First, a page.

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  1. #1

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    Stacking Neutral Density Filters

    I have several neutral density filters that require various lengths of additional exposure. For example one filter requires 2 stops of additional exposure and another filter requires 6 stops of additional exposure.
    I want to try and stack these filters when exposing black and white film so that I can get long exposures - like 1 minute real time - which is a lot longer when considering reciprocity effect - but if I have an accurate combined filter factor then the experiments start. Has anyone got any experience? Do I add or multiply filter factors? Other sources of information? Thanks. Michael

  2. #2
    Leon's Avatar
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    I'm not sure what you are asking for here ... but when I stack filters (usually a 3 stop nd, a 2 stop nd and a 2 stop orange, I multiply the stop values together : 3 x 2 x 2 = 12 so I give + 12 stops then apply reciprocity compensation as necessary - hope that helps?

  3. #3
    reellis67's Avatar
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    My understanding is that the factors are multiplied. I have not used this myself so I cannot say this works from personal experience though...

    - Randy

  4. #4

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    Quote Originally Posted by matherto
    I have several neutral density filters that require various lengths of additional exposure. For example one filter requires 2 stops of additional exposure and another filter requires 6 stops of additional exposure.
    I want to try and stack these filters when exposing black and white film so that I can get long exposures - like 1 minute real time - which is a lot longer when considering reciprocity effect - but if I have an accurate combined filter factor then the experiments start. Has anyone got any experience? Do I add or multiply filter factors? Other sources of information? Thanks. Michael
    Filter factors are added. In other words if you used the combination of your 2 stop ND and your 6 stop ND the combined effect would be 8 stops of ND and not 12 stops of ND.

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    reellis67's Avatar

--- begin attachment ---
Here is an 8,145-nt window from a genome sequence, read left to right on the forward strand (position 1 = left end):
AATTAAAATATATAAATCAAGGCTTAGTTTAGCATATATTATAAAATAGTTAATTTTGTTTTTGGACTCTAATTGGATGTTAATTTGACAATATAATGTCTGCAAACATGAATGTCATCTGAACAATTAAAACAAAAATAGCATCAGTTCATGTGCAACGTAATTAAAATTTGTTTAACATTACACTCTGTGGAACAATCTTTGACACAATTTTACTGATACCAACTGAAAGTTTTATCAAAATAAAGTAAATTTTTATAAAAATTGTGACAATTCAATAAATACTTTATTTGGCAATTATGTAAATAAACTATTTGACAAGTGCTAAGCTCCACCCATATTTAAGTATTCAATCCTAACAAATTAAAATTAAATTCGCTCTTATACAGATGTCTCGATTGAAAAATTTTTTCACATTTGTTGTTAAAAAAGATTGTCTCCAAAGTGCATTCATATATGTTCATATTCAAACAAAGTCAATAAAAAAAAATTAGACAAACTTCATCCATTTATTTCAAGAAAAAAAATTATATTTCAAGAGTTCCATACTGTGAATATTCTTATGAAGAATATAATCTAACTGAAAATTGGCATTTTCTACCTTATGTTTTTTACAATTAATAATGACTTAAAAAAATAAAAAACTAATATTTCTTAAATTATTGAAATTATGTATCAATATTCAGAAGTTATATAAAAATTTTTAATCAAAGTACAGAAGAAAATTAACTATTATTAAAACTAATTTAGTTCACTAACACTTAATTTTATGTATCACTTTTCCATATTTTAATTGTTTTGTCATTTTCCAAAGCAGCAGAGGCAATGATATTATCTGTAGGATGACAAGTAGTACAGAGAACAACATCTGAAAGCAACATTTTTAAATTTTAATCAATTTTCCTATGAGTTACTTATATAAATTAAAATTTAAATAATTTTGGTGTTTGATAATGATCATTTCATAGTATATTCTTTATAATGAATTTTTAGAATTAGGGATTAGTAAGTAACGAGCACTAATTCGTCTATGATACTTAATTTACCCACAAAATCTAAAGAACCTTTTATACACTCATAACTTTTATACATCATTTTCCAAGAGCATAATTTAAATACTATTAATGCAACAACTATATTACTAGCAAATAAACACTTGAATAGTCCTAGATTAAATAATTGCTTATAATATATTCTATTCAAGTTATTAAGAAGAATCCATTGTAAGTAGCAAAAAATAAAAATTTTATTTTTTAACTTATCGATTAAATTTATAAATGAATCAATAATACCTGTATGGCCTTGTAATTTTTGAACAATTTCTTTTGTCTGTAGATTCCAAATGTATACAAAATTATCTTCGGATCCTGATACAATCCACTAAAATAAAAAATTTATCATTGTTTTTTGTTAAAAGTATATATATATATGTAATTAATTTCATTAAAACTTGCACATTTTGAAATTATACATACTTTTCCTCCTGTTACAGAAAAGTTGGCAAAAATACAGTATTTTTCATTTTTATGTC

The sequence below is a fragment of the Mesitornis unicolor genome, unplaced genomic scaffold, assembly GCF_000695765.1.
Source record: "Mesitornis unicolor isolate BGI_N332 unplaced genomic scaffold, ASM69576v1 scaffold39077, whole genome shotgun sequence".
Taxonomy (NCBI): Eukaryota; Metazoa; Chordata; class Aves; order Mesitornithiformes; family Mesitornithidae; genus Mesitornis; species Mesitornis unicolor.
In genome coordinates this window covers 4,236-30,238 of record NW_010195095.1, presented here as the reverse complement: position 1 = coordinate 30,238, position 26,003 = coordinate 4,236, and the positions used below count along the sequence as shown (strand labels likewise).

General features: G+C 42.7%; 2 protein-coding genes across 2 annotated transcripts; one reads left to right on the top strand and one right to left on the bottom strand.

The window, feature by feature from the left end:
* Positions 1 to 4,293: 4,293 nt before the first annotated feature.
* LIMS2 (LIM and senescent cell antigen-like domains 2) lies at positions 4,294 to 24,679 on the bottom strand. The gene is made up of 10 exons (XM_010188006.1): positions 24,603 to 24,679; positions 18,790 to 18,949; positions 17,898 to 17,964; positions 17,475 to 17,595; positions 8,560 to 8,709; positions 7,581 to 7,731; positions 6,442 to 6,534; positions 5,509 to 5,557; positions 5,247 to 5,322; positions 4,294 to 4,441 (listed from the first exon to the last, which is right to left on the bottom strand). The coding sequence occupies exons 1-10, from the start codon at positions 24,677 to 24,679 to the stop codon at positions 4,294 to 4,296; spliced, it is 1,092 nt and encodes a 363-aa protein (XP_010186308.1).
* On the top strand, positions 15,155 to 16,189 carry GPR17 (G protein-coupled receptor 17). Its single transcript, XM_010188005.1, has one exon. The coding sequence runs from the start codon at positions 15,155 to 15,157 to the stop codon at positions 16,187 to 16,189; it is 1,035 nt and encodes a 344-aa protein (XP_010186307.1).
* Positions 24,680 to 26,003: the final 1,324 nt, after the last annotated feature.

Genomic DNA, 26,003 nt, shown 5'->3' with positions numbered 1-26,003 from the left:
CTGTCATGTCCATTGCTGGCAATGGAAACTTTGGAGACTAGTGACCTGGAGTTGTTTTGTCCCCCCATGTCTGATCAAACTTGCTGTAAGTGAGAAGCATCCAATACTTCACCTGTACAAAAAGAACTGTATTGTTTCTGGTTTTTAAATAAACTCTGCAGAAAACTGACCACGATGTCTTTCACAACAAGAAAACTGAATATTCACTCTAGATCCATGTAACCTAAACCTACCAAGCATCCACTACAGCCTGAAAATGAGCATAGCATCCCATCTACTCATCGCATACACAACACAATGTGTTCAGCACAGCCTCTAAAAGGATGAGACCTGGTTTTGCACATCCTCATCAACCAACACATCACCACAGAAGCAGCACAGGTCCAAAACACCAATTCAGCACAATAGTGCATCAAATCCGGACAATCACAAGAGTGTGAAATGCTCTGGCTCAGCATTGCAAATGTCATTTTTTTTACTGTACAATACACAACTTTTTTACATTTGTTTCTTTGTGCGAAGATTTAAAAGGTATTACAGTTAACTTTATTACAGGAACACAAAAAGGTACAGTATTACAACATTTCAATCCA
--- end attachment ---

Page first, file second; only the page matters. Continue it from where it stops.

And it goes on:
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    I thought you added the change in f/stop or multiplied the filter factor.

    for example:

    filter A is 2x factor, which is a +1 stop compensation.
    filter B is 4x factor, which is a +2 stop compensation.

    filter A + filter B = +3 stops combined
    -or-
    filter A + filter B = 8x factor (which is a +3 stop adjustment)

    - Randy

  6. #6
    reellis67's Avatar
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    Here's a good site for reference...

    http://www.fineart-photography.com/bwfilter.html

    - Randy

  7. #7
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    Hello matherto,

    I hope this doesn't add to you confusion but I just thought I'd add my two penneth.

    A 1stop Neutral Density filter is often designated as, for example ND2, meaning that it doubles the length of the exposure, A 2stop as ND4, 3stops as ND8 and so on: they can also be shown as 0.30, 0.60, and 0.90 as well.
    If you use a 2stop and a 3stop together the resulting increase is 5stops ( 2 + 3 ), if you take the factor e.g. nd 4 + nd 8 then if you multiply the factors ( 4 * 8 ) = 32 the number you end up with is the multiplier for the exposure without filtration.

    For example: say you calculate the exposure as 1 sec at f8 without filters

    1 sec + 2 stops = 1 -> 2 - >4 secs ( nd 4 )
    4 secs + 3 stops = 4 -> 8 -> 16 -> 32 secs ( nd 8 )

    or to put it another way : 1 sec at f8 multiplied by ( 4 * 8 ) = 32 secs = 5stops

    Does this make sense to you ? hope it helps Daniel

  8. #8

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    I think this confusion is common among new filter users or people who don't let the TTL meter handle it all (a hope and a prayer on that one...).

    Sometimes the effect of a filter is stated as "Increase exposure by X times" e.g. 2 times, and another place something might say "open lens 1 f-stop". When the exposure effects are given the first way, they are multiplied for multiple filters. When given as f-stops, they are added for multiple filters.

    So, for example, let's say you have 2 filters together. If they say "increase exposure by 2 times and 4 times', respectively, you would MULTIPLY your indicated exposure by 2 * 4 = 8. If they were given as 'open lens 1 stop and 2 stops', respectively, they would be ADDED and you'd get 1+2 stops = 3 stops to open up.

    Multiplying your indicated exposure by 8 or adjusting by 3 stops is the same thing. It's not really appropriate here to go into WHY that is true, but the f-stop system could be called an alternate mathematical system to get similar results more easily.

    Hope that helps.

    Cheers,
    Richard

  9. #9
    Loose Gravel's Avatar
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    Randy,

    NDs have numbers that are given as the log of the attenuation, so a 1 stop (2x) adjustment has a filter factor of 0.3. 2 stops is 0.6, 3 stops is 0.9, etc. A 3.0 ND is 10 stops. It is the logs that you must add. Also, as you pointed out, add the compensation.
    Watch for Loose Gravel

  10. #10
    Leon's Avatar
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    so, in multiplying my f stops, I am over exposing? I 've not really noticed that I am - they always seem to be pretty well exposed to me.

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